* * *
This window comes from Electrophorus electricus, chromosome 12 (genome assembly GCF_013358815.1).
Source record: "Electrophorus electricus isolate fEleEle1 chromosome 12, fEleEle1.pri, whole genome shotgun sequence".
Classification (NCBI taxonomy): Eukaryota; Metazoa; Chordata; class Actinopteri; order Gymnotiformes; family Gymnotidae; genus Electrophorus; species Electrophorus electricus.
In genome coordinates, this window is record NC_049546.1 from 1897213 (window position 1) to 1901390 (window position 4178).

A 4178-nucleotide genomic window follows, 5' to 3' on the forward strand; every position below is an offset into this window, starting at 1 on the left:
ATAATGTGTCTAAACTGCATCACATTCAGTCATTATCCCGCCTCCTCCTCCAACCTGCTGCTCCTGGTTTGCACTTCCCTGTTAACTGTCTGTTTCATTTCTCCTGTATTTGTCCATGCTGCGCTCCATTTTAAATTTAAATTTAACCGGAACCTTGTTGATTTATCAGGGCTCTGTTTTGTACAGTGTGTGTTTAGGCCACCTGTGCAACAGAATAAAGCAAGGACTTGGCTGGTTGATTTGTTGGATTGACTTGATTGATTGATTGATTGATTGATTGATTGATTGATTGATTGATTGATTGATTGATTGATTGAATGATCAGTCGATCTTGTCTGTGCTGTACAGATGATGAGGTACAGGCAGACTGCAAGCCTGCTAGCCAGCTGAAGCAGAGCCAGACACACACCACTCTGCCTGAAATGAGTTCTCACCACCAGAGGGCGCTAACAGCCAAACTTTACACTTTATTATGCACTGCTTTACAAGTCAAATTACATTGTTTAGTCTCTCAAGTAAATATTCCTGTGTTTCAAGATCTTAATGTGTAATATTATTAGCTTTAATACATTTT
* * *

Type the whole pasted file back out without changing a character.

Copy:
This window comes from Electrophorus electricus, chromosome 12 (genome assembly GCF_013358815.1).
Source record: "Electrophorus electricus isolate fEleEle1 chromosome 12, fEleEle1.pri, whole genome shotgun sequence".
Classification (NCBI taxonomy): Eukaryota; Metazoa; Chordata; class Actinopteri; order Gymnotiformes; family Gymnotidae; genus Electrophorus; species Electrophorus electricus.
In genome coordinates, this window is record NC_049546.1 from 1897213 (window position 1) to 1901390 (window position 4178).

A 4178-nucleotide genomic window follows, 5' to 3' on the forward strand; every position below is an offset into this window, starting at 1 on the left:
ATAATGTGTCTAAACTGCATCACATTCAGTCATTATCCCGCCTCCTCCTCCAACCTGCTGCTCCTGGTTTGCACTTCCCTGTTAACTGTCTGTTTCATTTCTCCTGTATTTGTCCATGCTGCGCTCCATTTTAAATTTAAATTTAACCGGAACCTTGTTGATTTATCAGGGCTCTGTTTTGTACAGTGTGTGTTTAGGCCACCTGTGCAACAGAATAAAGCAAGGACTTGGCTGGTTGATTTGTTGGATTGACTTGATTGATTGATTGATTGATTGATTGATTGATTGATTGATTGATTGATTGATTGATTGATTGAATGATCAGTCGATCTTGTCTGTGCTGTACAGATGATGAGGTACAGGCAGACTGCAAGCCTGCTAGCCAGCTGAAGCAGAGCCAGACACACACCACTCTGCCTGAAATGAGTTCTCACCACCAGAGGGCGCTAACAGCCAAACTTTACACTTTATTATGCACTGCTTTACAAGTCAAATTACATTGTTTAGTCTCTCAAGTAAATATTCCTGTGTTTCAAGATCTTAATGTGTAATATTATTAGCTTTAATACATTTT